how 'mistress america' is changing the game for female characters
Greta Gerwig plays a glamourous, goofy schemer you can’t help but idolize.
Lola Kirke is barefoot. It's 11 AM at the Crosby Hotel when I spot her galloping through the hallway, the hem of her dress in one hand and a pair of snakeskin heels in the other. She beams and waves to the handful of reporters waiting for the elevator, blissfully unaware (or awesomely DGAF) that she's doing anything out of the ordinary.
The scene is so in sync with Mistress America, the new movie that Kirke stars in opposite Greta Gerwig (premiering tomorrow at Sundance Next Fest in L.A.), that I wonder for a moment whether it was planned. In the film, directed by Noah Baumbach and co-written by Baumbach and Gerwig, Kirke plays Barnard freshman Tracy, who is swept up in a series of adventures with her 30-something future step-sister Brooke (Gerwig). It's a platonic love story, but also a film about trying and failing to embody ideals of being young and female in New York. Like Kirke, who arrived at the press conference in heels then decided to remove them, Brooke and Tracy try on and shed various identities—writer, restaurateur, tutor, decorator, sister, friend, seductress, SoulCycle instructor—ultimately revealing characters realer than any of the personas they attempted to conform to.
The title, which is also the name of a superhero TV pilot Brooke plans to write, is an early clue that Mistress America revolves around the drama of trying to become your most ideal self. Like most of Brooke's ideas—the Williamsburg restaurant, the designer T-shirt company—the pilot is just a plan that never materializes. Tracy, a quiet, insecure college freshman who idolizes Brooke, snags the title for her short story, a pseudo-fictional telling of her friend's life. Ultimately, Tracy finds the follow-through that evades Brooke, getting her story published in her college's prestigious literary journal. In the meantime, some of Brooke's other schemes fall through. She gets dumped by her boyfriend, who also pulls out as a restaurant investor, all while her landlord tries to evict her from her prized commercially-zoned apartment.
The glamorous hot mess is a popular archetype. Shows like Unbreakable and movies like Trainwreck also center on women hustling to "make it" in New York, and the hilarity of watching them fail not just once, but over and over. Failure in this kind of comedy has a feminist bent, even when it falls into conventional traps, like packaging female neurosis as quirky sex appeal, tied with a rom-com bow. Baumbach, meanwhile, who frequently works with his romantic and writing partner Gerwig, is famous for creating messy, complex characters, whose neuroses don't always find resolution. Brooke is one of them, but her messiness also has a pop-y gloss (she loves Instagram and Twitter, for instance, and appears in dozens of BFA-esque party photos when Tracy Googles her). She'd also be up for shots in a bar with Amy Schumer, for sure.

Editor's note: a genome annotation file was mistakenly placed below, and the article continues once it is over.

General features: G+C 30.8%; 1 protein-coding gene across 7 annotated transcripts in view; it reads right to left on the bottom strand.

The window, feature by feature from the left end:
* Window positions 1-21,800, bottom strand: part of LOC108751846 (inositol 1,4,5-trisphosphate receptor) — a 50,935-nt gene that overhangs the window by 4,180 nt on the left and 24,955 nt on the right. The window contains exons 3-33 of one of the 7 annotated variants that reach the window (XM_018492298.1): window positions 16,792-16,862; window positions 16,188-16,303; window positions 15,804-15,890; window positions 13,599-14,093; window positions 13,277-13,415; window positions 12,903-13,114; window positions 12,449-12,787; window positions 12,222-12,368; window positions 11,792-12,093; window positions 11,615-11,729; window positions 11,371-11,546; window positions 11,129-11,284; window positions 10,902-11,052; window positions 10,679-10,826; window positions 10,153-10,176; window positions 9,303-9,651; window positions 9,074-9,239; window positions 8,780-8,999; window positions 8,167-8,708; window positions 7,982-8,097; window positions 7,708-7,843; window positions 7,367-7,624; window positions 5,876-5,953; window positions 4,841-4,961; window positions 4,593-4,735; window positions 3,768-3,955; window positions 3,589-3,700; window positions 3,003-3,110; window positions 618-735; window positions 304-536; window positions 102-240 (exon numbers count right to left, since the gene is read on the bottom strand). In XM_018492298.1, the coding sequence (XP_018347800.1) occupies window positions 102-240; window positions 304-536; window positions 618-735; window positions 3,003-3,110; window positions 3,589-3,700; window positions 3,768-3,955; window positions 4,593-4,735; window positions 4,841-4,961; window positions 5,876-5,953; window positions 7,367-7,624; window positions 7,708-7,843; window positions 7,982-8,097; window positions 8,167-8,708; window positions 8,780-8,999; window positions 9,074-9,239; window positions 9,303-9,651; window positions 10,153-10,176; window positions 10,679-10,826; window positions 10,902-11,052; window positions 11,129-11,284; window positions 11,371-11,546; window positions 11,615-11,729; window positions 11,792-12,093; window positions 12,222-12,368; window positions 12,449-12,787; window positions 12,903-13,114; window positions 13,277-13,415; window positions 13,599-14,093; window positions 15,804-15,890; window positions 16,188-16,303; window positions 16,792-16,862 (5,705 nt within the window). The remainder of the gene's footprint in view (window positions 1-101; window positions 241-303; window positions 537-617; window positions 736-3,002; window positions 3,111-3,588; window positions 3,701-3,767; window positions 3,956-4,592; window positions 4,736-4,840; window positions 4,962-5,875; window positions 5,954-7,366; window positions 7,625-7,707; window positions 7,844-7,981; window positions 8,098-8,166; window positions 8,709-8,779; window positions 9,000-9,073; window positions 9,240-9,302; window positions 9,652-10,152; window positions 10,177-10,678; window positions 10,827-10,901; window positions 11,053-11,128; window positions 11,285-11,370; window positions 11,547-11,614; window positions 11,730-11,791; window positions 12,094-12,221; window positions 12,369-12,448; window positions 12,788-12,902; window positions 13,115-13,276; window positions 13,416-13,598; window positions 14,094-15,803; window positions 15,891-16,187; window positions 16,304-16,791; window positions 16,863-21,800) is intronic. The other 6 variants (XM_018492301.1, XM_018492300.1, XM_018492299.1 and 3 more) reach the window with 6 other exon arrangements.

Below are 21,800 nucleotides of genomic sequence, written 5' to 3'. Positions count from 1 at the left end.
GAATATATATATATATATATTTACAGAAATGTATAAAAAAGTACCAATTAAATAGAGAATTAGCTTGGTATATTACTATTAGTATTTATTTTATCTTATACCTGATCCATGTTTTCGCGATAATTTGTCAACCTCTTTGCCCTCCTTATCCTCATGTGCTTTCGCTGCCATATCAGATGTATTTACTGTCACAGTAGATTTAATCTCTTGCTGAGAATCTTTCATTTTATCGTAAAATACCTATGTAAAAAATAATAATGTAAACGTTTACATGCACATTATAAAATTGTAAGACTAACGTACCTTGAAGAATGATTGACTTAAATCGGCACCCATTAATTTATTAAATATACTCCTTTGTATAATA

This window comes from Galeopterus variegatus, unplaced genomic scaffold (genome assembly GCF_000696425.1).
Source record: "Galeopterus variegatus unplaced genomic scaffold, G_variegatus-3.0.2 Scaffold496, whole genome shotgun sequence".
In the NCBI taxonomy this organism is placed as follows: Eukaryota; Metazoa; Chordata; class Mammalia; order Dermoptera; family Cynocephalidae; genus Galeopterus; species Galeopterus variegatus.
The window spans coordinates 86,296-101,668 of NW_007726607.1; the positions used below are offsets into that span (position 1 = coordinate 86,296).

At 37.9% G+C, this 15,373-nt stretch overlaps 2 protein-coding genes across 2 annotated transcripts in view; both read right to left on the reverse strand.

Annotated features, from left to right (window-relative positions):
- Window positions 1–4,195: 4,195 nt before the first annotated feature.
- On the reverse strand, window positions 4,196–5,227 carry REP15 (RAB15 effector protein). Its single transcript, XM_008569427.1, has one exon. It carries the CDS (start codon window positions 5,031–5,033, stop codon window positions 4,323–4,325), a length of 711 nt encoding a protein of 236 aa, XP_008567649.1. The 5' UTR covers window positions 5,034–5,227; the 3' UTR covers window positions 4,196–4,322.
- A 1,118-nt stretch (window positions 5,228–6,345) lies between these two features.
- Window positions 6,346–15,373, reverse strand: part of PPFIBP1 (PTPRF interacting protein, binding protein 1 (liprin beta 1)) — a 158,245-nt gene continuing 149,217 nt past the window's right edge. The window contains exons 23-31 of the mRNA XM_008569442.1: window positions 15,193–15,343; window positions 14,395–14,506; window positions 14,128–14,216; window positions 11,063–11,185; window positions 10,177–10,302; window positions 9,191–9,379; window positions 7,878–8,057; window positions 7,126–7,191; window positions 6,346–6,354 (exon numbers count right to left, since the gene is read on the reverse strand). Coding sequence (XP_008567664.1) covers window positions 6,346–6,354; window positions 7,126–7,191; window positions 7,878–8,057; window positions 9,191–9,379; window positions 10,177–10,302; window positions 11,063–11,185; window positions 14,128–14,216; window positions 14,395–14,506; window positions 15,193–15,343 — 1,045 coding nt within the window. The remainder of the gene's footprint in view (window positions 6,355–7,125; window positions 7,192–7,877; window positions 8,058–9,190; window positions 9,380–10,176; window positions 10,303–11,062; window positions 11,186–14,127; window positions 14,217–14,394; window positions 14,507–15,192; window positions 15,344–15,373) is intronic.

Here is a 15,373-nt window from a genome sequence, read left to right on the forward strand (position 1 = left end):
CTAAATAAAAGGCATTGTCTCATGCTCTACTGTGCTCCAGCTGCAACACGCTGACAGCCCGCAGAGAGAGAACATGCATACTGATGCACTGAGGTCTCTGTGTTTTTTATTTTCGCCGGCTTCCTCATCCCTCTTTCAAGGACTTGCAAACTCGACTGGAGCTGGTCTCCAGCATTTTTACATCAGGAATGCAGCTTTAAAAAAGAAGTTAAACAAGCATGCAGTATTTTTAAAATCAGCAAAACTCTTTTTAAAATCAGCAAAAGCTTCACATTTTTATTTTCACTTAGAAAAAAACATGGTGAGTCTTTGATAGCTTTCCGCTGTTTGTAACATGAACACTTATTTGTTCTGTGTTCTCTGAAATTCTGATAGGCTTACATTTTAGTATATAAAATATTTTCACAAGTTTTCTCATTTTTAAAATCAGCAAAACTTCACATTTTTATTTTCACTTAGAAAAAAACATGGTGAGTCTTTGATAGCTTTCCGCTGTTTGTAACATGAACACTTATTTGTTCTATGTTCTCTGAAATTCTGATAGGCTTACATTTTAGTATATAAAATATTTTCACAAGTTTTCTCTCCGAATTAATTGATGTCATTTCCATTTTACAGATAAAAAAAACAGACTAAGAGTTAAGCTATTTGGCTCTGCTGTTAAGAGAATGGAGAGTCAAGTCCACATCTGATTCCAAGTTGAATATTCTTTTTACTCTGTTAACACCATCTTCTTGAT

One theory why this archetype might be having moment is that it's an antidote to mainstream #LeanIn empowerment narratives. Writing a different story for i-D recently, I came across a quote from artist Audrey Wollen about the current need for new female archetypes: "We've really fixated on loving ourselves—there's this ethos of excess and approval, making it cool and fun to be a girl," she said. "The problem is: it isn't really cool and fun to be a girl. It is an experience of brutal alienation and constant fear of violence." Brooke doesn't experience any violence directly, yet she is fixated on and alienated by a particular paradigm of female success, embodied by her old friend Mimi Claire. Mimi Claire, who may or may not have stolen Brooke's T-shirt business idea, fiancé, and cats, lives in a Connecticut mansion, surrounded by the wealth, romance, and stability that Brooke both craves and rejects. "She's on the end of what was kind of a successful run of dating vapid wealthy men," Gerwig says of Brooke at the roundtable. "If she had 10 percent less integrity she would have done [it]. We love her more because she has integrity, but god doesn't she wish she had less."
Listening to Gerwig, it's easy to imagine that the actress and writer might be kind of like Brooke (she's articulate, charming, and kind enough to answer my last question, even after a PR rep insists we're out of time). Yet Gerwig is careful to note that she and Baumbach wrote the character not based on anyone in real life so much as out of a desire to imagine something new. Part of this was a new female character, their own superheroine. "These women have an edge of danger to them, which we felt like was missing from cinema," said Gerwig, comparing Brooke to the leads in Bringing Up Baby and Desperately Seeking Susan. "These are hard girls. They're not easy to digest."
In the end, failure might actually be better more interesting than success. In the last scene of Mistress America, over Thanksgiving dinner at Veselka, Tracy reflects on Brooke's originality: "[She] had made rich fat women less fat and rich stupid kids less stupid and lame rich men less lame. And she wanted so badly to be on the other side—to be fat and stupid and lame and rich. But what she couldn't see most of all... was that those people were nothing compared to her." In other words, the rich, fat, lame souls of the world might be eating turkey instead of pierogi, and probably don't go barefoot when their feet hurt. Which is all the more reason to forget them, and watch Mistress America one more time.
Text Alice Hines
Images courtesy Fox Searchlight Pictures © 2015 Twentieth Century Fox Film Corporation All Rights Reserved